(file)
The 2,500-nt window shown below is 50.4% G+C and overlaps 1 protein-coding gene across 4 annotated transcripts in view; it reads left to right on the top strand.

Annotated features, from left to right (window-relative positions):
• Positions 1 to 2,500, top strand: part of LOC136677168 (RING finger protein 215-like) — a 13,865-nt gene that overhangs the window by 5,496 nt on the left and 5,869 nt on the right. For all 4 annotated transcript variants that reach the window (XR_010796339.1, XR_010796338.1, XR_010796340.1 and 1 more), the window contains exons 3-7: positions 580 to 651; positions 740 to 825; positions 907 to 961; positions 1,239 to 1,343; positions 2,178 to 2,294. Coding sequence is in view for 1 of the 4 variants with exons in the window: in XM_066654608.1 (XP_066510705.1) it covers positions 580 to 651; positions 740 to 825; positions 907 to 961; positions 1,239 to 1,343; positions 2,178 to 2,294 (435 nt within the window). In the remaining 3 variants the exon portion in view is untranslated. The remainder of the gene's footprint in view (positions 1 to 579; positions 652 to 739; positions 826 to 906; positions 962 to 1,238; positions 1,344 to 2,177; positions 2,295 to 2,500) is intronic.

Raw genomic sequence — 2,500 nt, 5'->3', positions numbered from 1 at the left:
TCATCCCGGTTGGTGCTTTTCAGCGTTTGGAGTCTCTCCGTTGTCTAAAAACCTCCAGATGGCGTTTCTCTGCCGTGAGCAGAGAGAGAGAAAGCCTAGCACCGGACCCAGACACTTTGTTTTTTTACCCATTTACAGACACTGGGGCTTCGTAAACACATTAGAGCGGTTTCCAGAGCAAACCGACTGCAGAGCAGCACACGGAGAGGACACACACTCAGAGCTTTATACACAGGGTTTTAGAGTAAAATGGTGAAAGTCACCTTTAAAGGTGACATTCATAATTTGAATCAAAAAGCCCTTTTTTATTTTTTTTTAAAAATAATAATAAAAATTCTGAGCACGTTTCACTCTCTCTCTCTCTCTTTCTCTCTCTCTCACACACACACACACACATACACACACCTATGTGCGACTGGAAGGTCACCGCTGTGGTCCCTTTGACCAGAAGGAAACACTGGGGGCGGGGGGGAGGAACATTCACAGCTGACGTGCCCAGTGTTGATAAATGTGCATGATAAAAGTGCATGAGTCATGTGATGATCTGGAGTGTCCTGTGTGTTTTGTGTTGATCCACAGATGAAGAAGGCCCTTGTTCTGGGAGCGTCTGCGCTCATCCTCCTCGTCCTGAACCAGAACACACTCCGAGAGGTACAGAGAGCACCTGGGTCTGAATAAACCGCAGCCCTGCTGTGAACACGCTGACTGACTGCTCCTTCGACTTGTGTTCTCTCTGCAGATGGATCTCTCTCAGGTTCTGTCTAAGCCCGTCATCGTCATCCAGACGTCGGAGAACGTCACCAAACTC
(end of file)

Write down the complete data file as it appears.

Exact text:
The 2,500-nt window shown below is 50.4% G+C and overlaps 1 protein-coding gene across 4 annotated transcripts in view; it reads left to right on the top strand.

Annotated features, from left to right (window-relative positions):
• Positions 1 to 2,500, top strand: part of LOC136677168 (RING finger protein 215-like) — a 13,865-nt gene that overhangs the window by 5,496 nt on the left and 5,869 nt on the right. For all 4 annotated transcript variants that reach the window (XR_010796339.1, XR_010796338.1, XR_010796340.1 and 1 more), the window contains exons 3-7: positions 580 to 651; positions 740 to 825; positions 907 to 961; positions 1,239 to 1,343; positions 2,178 to 2,294. Coding sequence is in view for 1 of the 4 variants with exons in the window: in XM_066654608.1 (XP_066510705.1) it covers positions 580 to 651; positions 740 to 825; positions 907 to 961; positions 1,239 to 1,343; positions 2,178 to 2,294 (435 nt within the window). In the remaining 3 variants the exon portion in view is untranslated. The remainder of the gene's footprint in view (positions 1 to 579; positions 652 to 739; positions 826 to 906; positions 962 to 1,238; positions 1,344 to 2,177; positions 2,295 to 2,500) is intronic.

Raw genomic sequence — 2,500 nt, 5'->3', positions numbered from 1 at the left:
TCATCCCGGTTGGTGCTTTTCAGCGTTTGGAGTCTCTCCGTTGTCTAAAAACCTCCAGATGGCGTTTCTCTGCCGTGAGCAGAGAGAGAGAAAGCCTAGCACCGGACCCAGACACTTTGTTTTTTTACCCATTTACAGACACTGGGGCTTCGTAAACACATTAGAGCGGTTTCCAGAGCAAACCGACTGCAGAGCAGCACACGGAGAGGACACACACTCAGAGCTTTATACACAGGGTTTTAGAGTAAAATGGTGAAAGTCACCTTTAAAGGTGACATTCATAATTTGAATCAAAAAGCCCTTTTTTATTTTTTTTTAAAAATAATAATAAAAATTCTGAGCACGTTTCACTCTCTCTCTCTCTCTTTCTCTCTCTCTCACACACACACACACACATACACACACCTATGTGCGACTGGAAGGTCACCGCTGTGGTCCCTTTGACCAGAAGGAAACACTGGGGGCGGGGGGGAGGAACATTCACAGCTGACGTGCCCAGTGTTGATAAATGTGCATGATAAAAGTGCATGAGTCATGTGATGATCTGGAGTGTCCTGTGTGTTTTGTGTTGATCCACAGATGAAGAAGGCCCTTGTTCTGGGAGCGTCTGCGCTCATCCTCCTCGTCCTGAACCAGAACACACTCCGAGAGGTACAGAGAGCACCTGGGTCTGAATAAACCGCAGCCCTGCTGTGAACACGCTGACTGACTGCTCCTTCGACTTGTGTTCTCTCTGCAGATGGATCTCTCTCAGGTTCTGTCTAAGCCCGTCATCGTCATCCAGACGTCGGAGAACGTCACCAAACTC